I was flipping through the Xi'an dialect volume of the Great Dictionary of Modern Chinese Dialects.

On p. 206 I came across:

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and on p. 207 there is:

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There is the /pf/ initial and the aspirated consonant /pf‘/.

I'm quite curious to see what these sound like, especially since /pf/ seems like a topolectical equivalent of zh in MSM and /pf‘/ one of ch.

What do the /pf/ & /pfʰ/ initials sound like in Central Plains Mandarin?

  • Not sure if this is copyrighted; I googled "pfæ" 西安 and one result came up with 汉语方言大辞典(?).pdf. Interesting information in there; one point is that in the traditional speech in that area, 合口呼 syllables (rimes beginning with ㄨ) are not compatible with initials like 磚 and 穿. [b, v, pf, ...] are some adaptations in those topolects. Their 水 is apparently romanised as "fei".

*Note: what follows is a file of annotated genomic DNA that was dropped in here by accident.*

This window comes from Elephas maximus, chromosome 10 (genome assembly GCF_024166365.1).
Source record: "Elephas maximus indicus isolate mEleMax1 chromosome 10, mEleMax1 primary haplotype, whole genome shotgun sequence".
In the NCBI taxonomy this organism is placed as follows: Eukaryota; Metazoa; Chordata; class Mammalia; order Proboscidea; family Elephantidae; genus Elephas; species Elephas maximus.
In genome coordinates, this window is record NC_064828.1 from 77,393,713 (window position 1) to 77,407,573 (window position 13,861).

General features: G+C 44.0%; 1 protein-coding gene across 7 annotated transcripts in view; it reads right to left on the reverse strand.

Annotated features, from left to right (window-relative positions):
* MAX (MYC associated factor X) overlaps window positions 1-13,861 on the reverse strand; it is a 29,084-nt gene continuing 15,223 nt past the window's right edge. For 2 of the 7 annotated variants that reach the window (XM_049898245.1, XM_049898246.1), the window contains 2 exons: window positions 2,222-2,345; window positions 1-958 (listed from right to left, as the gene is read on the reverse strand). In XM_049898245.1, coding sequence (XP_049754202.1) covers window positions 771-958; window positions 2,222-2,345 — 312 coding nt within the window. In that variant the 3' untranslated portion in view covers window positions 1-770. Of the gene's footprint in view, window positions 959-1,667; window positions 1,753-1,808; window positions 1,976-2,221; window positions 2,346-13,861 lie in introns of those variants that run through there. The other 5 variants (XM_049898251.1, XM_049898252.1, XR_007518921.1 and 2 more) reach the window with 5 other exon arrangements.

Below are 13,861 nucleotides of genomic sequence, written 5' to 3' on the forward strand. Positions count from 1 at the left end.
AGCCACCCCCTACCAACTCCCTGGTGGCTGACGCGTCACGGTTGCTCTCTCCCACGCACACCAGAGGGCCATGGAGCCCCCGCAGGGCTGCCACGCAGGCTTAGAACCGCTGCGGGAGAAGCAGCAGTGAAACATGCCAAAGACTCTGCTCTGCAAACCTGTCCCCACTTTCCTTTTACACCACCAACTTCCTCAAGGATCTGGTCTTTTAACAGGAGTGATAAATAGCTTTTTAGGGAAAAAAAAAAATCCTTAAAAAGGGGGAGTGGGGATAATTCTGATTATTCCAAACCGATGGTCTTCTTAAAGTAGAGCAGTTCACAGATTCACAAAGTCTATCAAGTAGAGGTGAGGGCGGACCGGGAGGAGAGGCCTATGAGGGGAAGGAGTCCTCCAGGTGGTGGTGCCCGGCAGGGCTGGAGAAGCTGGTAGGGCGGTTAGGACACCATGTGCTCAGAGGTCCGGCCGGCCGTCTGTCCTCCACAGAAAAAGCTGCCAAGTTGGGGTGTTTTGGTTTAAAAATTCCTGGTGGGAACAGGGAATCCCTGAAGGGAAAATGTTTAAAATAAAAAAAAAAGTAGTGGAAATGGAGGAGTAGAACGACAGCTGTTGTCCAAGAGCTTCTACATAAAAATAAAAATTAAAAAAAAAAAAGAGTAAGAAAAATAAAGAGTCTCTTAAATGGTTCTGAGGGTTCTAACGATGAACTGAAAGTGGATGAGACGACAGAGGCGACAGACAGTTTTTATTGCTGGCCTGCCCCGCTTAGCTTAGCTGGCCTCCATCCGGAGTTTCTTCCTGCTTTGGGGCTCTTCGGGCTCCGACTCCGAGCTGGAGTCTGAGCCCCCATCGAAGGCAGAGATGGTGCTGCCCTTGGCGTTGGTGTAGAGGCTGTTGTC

– dROOOze
    Commented Jul 19, 2020 at 11:29

1 Answer 1


I live near Xi'an and I can confirm /pf/ & /pfʰ/ are accurate. It's literally p + f. It's like pronouncing /p/ while having your teeth on the lips for /f/, so when your mouth opens, it's a natural /f/.

edit: I think it should be mentioned this is Xi'an-only. Xi'an dialect belongs to 中原官话关中片 (Central Plains Mandarin in the region of Guanzhong), but other dialects in the same subcategory doesn't have /pf/, let alone the broader category Central Plains Mandarin.

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